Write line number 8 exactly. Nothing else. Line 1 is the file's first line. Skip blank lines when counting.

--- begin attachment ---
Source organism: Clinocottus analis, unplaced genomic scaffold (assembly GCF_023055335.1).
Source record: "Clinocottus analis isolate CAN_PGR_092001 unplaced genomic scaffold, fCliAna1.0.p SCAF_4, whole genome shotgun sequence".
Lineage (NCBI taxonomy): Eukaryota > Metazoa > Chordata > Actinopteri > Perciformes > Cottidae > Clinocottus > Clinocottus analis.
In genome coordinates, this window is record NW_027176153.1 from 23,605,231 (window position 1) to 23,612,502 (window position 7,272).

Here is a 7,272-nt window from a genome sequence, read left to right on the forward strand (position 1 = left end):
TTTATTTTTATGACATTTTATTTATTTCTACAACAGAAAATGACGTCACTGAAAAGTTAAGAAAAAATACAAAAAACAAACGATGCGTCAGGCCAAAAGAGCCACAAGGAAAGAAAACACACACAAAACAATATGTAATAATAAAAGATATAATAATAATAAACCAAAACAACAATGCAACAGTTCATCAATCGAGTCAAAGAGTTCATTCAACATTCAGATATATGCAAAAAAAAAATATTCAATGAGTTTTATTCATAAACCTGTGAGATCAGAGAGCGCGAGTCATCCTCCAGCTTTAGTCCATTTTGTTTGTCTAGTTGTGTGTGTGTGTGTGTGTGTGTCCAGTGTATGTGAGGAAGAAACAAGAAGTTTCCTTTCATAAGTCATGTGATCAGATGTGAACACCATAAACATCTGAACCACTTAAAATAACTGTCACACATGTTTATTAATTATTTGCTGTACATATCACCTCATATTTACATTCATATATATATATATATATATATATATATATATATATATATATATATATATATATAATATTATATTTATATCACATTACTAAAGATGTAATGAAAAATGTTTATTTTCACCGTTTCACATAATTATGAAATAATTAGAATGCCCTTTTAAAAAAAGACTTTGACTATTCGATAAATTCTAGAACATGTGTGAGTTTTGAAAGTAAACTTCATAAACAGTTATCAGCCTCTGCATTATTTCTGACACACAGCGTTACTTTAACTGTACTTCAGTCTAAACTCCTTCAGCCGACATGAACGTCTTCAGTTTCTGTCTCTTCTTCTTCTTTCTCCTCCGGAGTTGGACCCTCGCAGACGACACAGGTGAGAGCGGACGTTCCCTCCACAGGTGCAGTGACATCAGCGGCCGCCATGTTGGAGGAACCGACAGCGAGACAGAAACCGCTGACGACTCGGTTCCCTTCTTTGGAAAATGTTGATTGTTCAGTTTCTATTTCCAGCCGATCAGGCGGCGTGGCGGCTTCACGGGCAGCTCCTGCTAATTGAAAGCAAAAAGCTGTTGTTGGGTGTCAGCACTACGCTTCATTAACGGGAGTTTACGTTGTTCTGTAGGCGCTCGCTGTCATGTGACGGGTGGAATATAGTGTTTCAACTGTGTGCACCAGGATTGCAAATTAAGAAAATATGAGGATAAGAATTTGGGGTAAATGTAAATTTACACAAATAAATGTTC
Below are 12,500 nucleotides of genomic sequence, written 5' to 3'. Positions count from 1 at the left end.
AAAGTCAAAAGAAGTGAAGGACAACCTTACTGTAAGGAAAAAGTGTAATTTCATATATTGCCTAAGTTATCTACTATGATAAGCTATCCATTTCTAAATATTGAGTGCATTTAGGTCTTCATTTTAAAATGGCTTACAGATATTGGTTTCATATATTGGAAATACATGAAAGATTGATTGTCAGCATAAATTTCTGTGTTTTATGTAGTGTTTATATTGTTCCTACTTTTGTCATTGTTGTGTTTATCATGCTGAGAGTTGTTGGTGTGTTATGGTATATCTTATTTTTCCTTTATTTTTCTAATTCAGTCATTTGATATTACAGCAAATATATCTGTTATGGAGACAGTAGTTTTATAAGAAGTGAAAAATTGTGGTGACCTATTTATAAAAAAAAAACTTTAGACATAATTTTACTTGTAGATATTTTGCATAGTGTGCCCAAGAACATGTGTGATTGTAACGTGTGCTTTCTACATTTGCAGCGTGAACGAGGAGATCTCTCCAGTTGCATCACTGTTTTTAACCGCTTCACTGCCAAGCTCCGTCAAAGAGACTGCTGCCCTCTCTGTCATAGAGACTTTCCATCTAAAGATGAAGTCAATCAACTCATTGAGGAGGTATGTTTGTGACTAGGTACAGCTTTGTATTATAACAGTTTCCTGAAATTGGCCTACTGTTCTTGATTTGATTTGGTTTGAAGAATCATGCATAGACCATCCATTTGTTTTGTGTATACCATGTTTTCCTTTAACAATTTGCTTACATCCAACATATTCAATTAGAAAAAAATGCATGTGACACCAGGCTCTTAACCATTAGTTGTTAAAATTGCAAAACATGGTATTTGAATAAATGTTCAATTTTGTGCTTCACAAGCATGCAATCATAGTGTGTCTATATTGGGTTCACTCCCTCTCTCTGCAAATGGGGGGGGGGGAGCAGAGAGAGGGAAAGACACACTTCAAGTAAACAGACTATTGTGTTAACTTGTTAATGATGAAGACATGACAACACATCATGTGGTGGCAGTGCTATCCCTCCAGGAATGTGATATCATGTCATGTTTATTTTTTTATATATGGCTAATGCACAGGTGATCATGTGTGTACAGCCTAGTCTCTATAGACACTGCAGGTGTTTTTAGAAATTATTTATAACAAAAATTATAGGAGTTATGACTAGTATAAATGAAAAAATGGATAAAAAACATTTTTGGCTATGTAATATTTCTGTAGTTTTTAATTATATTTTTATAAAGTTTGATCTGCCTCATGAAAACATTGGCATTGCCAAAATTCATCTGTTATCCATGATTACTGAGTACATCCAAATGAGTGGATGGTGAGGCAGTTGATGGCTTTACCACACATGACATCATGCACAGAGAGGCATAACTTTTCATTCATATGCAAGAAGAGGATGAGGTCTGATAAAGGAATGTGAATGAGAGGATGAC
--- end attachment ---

AAAGTCAAAAGAAGTGAAGGACAACCTTACTGTAAGGAAAAAGTGTAATTTCATATATTGCCTAAGTTATCTACTATGATAAGCTATCCATTTCTAAATATTGAGTGCATTTAGGTCTTCATTTTAAAATGGCTTACAGATATTGGTTTCATATATTGGAAATACATGAAAGATTGATTGTCAGCATAAATTTCTGTGTTTTATGTAGTGTTTATATTGTTCCTACTTTTGTCATTGTTGTGTTTATCATGCTGAGAGTTGTTGGTGTGTTATGGTATATCTTATTTTTCCTTTATTTTTCTAATTCAGTCATTTGATATTACAGCAAATATATCTGTTATGGAGACAGTAGTTTTATAAGAAGTGAAAAATTGTGGTGACCTATTTATAAAAAAAAAACTTTAGACATAATTTTACTTGTAGATATTTTGCATAGTGTGCCCAAGAACATGTGTGATTGTAACGTGTGCTTTCTACATTTGCAGCGTGAACGAGGAGATCTCTCCAGTTGCATCACTGTTTTTAACCGCTTCACTGCCAAGCTCCGTCAAAGAGACTGCTGCCCTCTCTGTCATAGAGACTTTCCATCTAAAGATGAAGTCAATCAACTCATTGAGGAGGTATGTTTGTGACTAGGTACAGCTTTGTATTATAACAGTTTCCTGAAATTGGCCTACTGTTCTTGATTTGATTTGGTTTGAAGAATCATGCATAGACCATCCATTTGTTTTGTGTATACCATGTTTTCCTTTAACAATTTGCTTACATCCAACATATTCAATTAGAAAAAAATGCATGTGACACCAGGCTCTTAACCATTAGTTGTTAAAATTGCAAAACATGGTATTTGAATAAATGTTCAATTTTGTGCTTCACAAGCATGCAATCATAGTGTGTCTATATTGGGTTCACTCCCTCTCTCTGCAAATGGGGGGGGGGGAGCAGAGAGAGGGAAAGACACACTTCAAGTAAACAGACTATTGTGTTAACTTGTTAATGATGAAGACATGACAACACATCATGTGGTGGCAGTGCTATCCCTCCAGGAATGTGATATCATGTCATGTTTATTTTTTTATATATGGCTAATGCACAGGTGATCATGTGTGTACAGCCTAGTCTCTATAGACACTGCAGGTGTTTTTAGAAATTATTTATAACAAAAATTATAGGAGTTATGACTAGTATAAATGAAAAAATGGATAAAAAACATTTTTGGCTATGTAATATTTCTGTAGTTTTTAATTATATTTTTATAAAGTTTGATCTGCCTCATGAAAACATTGGCATTGCCAAAATTCATCTGTTATCCATGATTACTGAGTACATCCAAATGAGTGGATGGTGAGGCAGTTGATGGCTTTACCACACATGACATCATGCACAGAGAGGCATAACTTTTCATTCATATGCAAGAAGAGGATGAGGTCTGATAAAGGAATGTGAATGAGAGGATGAC